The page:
In 1968, Louiss, Thomas and Clarke recorded Eddy Louiss Trio at Studio Davout, Paris. It would enjoy a belated release in 1973. It’s a set of extraordinary, hard-driving organ jazz. No Smoking is a catchy bop line thriving on the stop-time device, Blue Tempo a modal burner that brings to mind John Coltrane’s Impressions. Both are compositions by Eddy Louiss. The trio performs Dizzy Gillespie’s Groovin’ High, Miles Davis’s Nardis, Kenny Clarke’s sleazy, mid-tempo blues line Don’t Want Nothin’ and the wonderful ballad by Bill Carey and Carl Fischer, You’ve Changed.

Louiss, whose bass figures are fat-bottomed and hi-level at any pace, fast or slow, and the group play a heavy Nardis. It definitely spells 1968 and one imagines Brian Auger scratching his chin, relieved he’s playing at another festival. Nardis features typical long, boppish Louiss lines, swirling in directions to the Near-East and Carribean Islands. Kenny Clarke, effortlessly and with abundant detail underpinning the driving force of the Louiss organ, is hors category. The way his concise solo segues back into the Spanish-tinged outro of Blue Tempo is so good it makes you laugh.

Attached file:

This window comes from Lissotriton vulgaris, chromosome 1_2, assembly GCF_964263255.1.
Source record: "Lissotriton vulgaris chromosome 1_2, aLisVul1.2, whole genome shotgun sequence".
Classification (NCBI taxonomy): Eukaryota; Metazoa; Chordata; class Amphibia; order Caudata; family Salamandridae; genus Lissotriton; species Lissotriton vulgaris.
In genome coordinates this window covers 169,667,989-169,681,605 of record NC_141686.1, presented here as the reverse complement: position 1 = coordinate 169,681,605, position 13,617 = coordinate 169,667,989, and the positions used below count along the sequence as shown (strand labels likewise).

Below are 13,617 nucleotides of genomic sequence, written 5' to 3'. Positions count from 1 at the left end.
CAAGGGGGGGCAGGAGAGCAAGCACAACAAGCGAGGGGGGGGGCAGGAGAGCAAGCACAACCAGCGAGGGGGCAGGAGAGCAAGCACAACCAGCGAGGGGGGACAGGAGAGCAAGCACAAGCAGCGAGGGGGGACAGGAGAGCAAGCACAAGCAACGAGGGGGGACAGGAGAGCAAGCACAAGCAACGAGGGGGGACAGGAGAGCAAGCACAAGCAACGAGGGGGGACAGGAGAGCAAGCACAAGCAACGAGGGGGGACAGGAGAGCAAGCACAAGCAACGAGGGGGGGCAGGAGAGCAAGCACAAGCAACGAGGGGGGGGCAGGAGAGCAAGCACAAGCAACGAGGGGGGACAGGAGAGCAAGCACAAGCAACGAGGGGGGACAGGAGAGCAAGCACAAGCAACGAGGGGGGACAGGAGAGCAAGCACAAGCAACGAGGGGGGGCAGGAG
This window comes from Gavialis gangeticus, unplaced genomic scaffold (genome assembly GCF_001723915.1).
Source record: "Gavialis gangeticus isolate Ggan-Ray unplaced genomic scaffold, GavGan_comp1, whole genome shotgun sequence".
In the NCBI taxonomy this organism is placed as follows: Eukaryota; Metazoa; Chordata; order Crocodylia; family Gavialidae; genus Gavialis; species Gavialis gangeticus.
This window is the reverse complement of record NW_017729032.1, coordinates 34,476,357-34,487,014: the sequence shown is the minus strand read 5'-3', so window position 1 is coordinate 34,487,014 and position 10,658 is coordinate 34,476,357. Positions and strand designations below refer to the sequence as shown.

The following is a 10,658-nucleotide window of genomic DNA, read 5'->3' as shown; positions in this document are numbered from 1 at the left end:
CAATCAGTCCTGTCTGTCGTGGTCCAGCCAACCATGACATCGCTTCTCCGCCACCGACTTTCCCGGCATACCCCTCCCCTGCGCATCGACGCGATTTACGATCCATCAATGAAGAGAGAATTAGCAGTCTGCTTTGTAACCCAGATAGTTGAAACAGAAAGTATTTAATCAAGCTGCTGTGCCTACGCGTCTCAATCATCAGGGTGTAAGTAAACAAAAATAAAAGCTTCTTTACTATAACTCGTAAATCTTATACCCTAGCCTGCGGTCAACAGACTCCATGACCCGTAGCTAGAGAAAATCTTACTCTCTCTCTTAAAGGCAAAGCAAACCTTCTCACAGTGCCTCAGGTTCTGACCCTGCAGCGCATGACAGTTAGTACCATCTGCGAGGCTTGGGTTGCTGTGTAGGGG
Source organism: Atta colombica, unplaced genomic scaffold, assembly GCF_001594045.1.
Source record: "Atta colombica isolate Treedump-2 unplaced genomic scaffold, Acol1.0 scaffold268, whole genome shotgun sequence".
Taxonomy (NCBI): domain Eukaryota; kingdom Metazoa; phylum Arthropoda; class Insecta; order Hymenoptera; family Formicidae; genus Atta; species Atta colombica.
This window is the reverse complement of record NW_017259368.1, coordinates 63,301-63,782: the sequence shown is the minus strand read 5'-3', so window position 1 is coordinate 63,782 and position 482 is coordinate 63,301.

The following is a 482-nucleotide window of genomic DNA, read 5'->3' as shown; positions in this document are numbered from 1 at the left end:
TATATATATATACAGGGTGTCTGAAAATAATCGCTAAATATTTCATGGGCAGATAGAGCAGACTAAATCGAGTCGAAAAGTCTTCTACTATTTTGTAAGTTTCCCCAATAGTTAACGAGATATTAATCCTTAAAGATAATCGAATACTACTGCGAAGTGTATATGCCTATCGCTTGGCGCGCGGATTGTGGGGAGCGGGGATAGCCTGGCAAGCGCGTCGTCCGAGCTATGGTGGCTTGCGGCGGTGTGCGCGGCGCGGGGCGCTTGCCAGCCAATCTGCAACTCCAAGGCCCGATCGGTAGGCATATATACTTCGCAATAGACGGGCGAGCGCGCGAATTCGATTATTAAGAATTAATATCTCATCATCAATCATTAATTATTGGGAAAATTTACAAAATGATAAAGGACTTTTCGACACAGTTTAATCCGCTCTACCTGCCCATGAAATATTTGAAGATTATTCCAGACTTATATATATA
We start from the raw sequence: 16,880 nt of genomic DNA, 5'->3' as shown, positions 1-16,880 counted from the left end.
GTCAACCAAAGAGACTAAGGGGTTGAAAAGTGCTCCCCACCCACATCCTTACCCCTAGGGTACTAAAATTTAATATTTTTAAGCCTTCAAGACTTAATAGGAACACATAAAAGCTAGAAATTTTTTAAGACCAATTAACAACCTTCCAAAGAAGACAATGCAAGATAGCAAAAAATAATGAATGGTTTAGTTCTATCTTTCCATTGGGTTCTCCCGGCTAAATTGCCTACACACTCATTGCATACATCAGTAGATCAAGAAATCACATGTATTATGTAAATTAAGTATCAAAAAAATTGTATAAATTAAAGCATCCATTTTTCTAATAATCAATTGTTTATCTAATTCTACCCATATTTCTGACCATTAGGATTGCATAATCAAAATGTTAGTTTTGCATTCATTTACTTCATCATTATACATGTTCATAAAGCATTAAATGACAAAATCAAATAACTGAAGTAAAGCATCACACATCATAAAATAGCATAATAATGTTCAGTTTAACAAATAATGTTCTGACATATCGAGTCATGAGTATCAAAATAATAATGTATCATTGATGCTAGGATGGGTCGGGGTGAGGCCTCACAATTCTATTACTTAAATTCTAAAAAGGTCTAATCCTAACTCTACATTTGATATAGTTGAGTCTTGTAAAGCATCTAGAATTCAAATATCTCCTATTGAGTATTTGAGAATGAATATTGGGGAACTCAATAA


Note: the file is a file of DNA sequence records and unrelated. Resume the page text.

You’ve Changed features extraordinary playing by René Thomas, a guitarist of note who, let’s be honest, would be counted among the greats would he have been of American descent. His story of You’ve Changed is intense. No doubt in my mind that the guitarist from Liège, Belgium knew the lyrics by heart… You’ve changed.. that sparkle in your eyes is gone… your smile is just a careless yawn… you’re breaking my heart… you’ve changed… you’ve forgotten the words, I love you… each memory that we’ve shared, you ignore… every star above you, I can’t realize you’ve ever cared… you’ve changed… you’re not the angel that I once knew… no need to tell me that we’re through… it’s all over now, you’ve changed… Thomas reflects the lover’s resignation, but his double time, staccato and poetic phrases add a layer, they’re hitting the spot, bidding farewell but adding the afterthought that the lady is worse off without Monsieur Thomas.

Eddy Louiss is more level-headed. His explosive solo says: ok, so it’s over. Soit! Gotta move on! Period. Their stories comprise one of the nicest contrasts of this imposing set of organ jazz.